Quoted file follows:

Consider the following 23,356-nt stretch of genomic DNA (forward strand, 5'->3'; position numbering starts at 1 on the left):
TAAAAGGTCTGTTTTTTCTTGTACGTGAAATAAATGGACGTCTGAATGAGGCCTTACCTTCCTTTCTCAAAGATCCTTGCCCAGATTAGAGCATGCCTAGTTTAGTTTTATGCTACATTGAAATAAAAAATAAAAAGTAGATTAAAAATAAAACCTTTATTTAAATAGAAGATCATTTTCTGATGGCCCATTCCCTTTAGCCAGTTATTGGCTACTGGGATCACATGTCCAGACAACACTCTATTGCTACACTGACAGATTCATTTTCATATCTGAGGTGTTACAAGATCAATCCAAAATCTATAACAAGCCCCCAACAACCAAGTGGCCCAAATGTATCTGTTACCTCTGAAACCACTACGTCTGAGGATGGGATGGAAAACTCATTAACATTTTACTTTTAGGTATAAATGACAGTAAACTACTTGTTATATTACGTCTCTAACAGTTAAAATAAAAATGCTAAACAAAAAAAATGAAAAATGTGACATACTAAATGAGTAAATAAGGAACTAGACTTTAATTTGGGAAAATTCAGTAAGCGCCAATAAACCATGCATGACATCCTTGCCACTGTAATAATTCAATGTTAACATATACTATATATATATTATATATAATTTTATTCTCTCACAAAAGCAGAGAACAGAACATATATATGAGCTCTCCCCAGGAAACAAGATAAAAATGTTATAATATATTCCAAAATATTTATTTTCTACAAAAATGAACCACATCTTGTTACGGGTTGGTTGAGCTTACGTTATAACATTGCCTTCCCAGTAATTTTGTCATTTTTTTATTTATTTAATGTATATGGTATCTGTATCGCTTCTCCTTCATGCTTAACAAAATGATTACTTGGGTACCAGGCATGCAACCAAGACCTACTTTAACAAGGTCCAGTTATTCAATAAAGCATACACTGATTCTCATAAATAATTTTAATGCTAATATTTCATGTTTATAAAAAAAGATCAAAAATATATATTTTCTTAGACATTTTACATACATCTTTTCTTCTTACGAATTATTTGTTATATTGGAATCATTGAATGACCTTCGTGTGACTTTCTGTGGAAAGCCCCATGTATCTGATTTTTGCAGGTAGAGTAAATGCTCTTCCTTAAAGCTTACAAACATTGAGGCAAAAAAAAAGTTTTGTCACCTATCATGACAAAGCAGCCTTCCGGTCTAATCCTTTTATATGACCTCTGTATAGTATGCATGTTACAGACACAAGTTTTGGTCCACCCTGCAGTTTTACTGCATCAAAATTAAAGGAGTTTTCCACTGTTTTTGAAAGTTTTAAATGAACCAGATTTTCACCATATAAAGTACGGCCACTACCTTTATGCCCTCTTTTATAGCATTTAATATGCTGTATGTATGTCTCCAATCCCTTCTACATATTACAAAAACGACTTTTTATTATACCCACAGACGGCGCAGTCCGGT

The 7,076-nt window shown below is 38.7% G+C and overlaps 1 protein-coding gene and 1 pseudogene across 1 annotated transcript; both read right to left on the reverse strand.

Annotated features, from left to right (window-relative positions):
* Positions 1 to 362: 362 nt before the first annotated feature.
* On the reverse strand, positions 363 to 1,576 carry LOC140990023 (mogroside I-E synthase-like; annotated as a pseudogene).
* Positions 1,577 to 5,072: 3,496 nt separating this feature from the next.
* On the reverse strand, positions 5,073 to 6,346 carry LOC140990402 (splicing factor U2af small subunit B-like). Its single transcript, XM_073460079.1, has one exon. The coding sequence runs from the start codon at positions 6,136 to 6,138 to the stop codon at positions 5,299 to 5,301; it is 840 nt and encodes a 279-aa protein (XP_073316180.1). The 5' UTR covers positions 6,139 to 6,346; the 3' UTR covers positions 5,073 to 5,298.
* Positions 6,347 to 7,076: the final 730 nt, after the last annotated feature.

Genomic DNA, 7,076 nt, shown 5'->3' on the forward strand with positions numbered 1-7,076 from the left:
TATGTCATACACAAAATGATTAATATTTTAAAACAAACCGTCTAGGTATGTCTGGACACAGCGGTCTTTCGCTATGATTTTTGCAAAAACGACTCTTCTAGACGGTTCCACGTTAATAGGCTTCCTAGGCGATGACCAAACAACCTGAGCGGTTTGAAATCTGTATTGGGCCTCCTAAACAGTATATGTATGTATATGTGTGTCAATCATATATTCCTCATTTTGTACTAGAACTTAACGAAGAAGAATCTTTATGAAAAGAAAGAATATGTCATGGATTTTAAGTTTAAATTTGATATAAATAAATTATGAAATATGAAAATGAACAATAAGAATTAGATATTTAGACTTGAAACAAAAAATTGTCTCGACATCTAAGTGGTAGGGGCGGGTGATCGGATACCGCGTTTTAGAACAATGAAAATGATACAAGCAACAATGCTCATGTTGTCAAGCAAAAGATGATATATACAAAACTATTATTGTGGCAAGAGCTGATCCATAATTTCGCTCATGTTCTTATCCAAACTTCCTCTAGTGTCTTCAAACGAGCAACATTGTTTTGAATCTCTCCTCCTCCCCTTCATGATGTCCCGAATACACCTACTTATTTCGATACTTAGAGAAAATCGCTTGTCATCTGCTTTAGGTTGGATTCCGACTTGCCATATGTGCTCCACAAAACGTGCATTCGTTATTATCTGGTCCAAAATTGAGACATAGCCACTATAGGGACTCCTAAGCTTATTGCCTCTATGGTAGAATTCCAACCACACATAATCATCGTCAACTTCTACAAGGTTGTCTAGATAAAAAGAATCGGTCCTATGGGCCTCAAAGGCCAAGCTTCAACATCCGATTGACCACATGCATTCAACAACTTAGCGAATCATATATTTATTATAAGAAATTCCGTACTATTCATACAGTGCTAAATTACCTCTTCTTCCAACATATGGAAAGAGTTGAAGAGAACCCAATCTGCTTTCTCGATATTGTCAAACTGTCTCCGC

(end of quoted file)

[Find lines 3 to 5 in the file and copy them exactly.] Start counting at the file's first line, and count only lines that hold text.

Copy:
The 7,076-nt window shown below is 38.7% G+C and overlaps 1 protein-coding gene and 1 pseudogene across 1 annotated transcript; both read right to left on the reverse strand.

Annotated features, from left to right (window-relative positions):
* Positions 1 to 362: 362 nt before the first annotated feature.